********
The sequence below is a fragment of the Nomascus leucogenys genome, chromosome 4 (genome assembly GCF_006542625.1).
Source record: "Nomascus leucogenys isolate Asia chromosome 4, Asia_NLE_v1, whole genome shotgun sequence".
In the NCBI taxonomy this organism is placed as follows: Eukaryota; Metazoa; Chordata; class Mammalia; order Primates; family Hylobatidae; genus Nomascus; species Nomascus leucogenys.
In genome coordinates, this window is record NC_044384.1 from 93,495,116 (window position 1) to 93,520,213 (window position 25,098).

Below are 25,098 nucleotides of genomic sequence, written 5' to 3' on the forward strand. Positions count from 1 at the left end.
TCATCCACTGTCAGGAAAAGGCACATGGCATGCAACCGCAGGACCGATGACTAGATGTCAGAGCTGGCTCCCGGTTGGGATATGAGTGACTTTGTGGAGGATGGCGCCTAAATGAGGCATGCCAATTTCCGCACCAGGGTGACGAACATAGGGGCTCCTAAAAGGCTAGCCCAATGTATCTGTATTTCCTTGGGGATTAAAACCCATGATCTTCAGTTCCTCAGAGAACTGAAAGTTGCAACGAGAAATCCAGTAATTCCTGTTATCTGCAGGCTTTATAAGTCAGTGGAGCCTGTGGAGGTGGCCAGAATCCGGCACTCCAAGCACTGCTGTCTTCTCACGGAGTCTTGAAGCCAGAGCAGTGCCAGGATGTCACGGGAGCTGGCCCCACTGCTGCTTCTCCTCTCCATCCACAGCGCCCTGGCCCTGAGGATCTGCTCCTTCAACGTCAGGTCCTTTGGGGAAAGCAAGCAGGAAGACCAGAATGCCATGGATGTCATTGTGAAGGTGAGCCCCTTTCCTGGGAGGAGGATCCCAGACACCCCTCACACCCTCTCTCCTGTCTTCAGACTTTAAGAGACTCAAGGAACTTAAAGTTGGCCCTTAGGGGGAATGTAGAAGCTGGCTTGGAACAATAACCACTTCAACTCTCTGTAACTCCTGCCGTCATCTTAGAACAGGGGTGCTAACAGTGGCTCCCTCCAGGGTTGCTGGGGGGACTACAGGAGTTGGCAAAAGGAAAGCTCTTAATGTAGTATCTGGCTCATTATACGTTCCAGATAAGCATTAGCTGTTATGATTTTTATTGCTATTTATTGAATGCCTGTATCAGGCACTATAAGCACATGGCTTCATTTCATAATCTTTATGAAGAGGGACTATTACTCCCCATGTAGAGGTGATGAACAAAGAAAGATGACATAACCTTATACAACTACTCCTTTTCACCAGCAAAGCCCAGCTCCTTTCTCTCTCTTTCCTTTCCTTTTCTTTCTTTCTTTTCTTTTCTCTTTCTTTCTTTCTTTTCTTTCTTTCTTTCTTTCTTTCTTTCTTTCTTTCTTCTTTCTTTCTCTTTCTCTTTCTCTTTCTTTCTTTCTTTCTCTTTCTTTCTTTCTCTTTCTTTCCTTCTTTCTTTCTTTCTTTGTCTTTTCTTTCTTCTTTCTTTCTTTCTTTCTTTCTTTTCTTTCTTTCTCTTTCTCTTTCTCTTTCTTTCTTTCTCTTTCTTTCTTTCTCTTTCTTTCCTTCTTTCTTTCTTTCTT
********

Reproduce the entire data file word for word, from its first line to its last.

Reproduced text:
The sequence below is a fragment of the Nomascus leucogenys genome, chromosome 4 (genome assembly GCF_006542625.1).
Source record: "Nomascus leucogenys isolate Asia chromosome 4, Asia_NLE_v1, whole genome shotgun sequence".
In the NCBI taxonomy this organism is placed as follows: Eukaryota; Metazoa; Chordata; class Mammalia; order Primates; family Hylobatidae; genus Nomascus; species Nomascus leucogenys.
In genome coordinates, this window is record NC_044384.1 from 93,495,116 (window position 1) to 93,520,213 (window position 25,098).

Below are 25,098 nucleotides of genomic sequence, written 5' to 3' on the forward strand. Positions count from 1 at the left end.
TCATCCACTGTCAGGAAAAGGCACATGGCATGCAACCGCAGGACCGATGACTAGATGTCAGAGCTGGCTCCCGGTTGGGATATGAGTGACTTTGTGGAGGATGGCGCCTAAATGAGGCATGCCAATTTCCGCACCAGGGTGACGAACATAGGGGCTCCTAAAAGGCTAGCCCAATGTATCTGTATTTCCTTGGGGATTAAAACCCATGATCTTCAGTTCCTCAGAGAACTGAAAGTTGCAACGAGAAATCCAGTAATTCCTGTTATCTGCAGGCTTTATAAGTCAGTGGAGCCTGTGGAGGTGGCCAGAATCCGGCACTCCAAGCACTGCTGTCTTCTCACGGAGTCTTGAAGCCAGAGCAGTGCCAGGATGTCACGGGAGCTGGCCCCACTGCTGCTTCTCCTCTCCATCCACAGCGCCCTGGCCCTGAGGATCTGCTCCTTCAACGTCAGGTCCTTTGGGGAAAGCAAGCAGGAAGACCAGAATGCCATGGATGTCATTGTGAAGGTGAGCCCCTTTCCTGGGAGGAGGATCCCAGACACCCCTCACACCCTCTCTCCTGTCTTCAGACTTTAAGAGACTCAAGGAACTTAAAGTTGGCCCTTAGGGGGAATGTAGAAGCTGGCTTGGAACAATAACCACTTCAACTCTCTGTAACTCCTGCCGTCATCTTAGAACAGGGGTGCTAACAGTGGCTCCCTCCAGGGTTGCTGGGGGGACTACAGGAGTTGGCAAAAGGAAAGCTCTTAATGTAGTATCTGGCTCATTATACGTTCCAGATAAGCATTAGCTGTTATGATTTTTATTGCTATTTATTGAATGCCTGTATCAGGCACTATAAGCACATGGCTTCATTTCATAATCTTTATGAAGAGGGACTATTACTCCCCATGTAGAGGTGATGAACAAAGAAAGATGACATAACCTTATACAACTACTCCTTTTCACCAGCAAAGCCCAGCTCCTTTCTCTCTCTTTCCTTTCCTTTTCTTTCTTTCTTTTCTTTTCTCTTTCTTTCTTTCTTTTCTTTCTTTCTTTCTTTCTTTCTTTCTTTCTTTCTTCTTTCTTTCTCTTTCTCTTTCTCTTTCTTTCTTTCTTTCTCTTTCTTTCTTTCTCTTTCTTTCCTTCTTTCTTTCTTTCTTTGTCTTTTCTTTCTTCTTTCTTTCTTTCTTTCTTTCTTTTCTTTCTTTCTCTTTCTCTTTCTCTTTCTTTCTTTCTCTTTCTTTCTTTCTCTTTCTTTCCTTCTTTCTTTCTTTCTT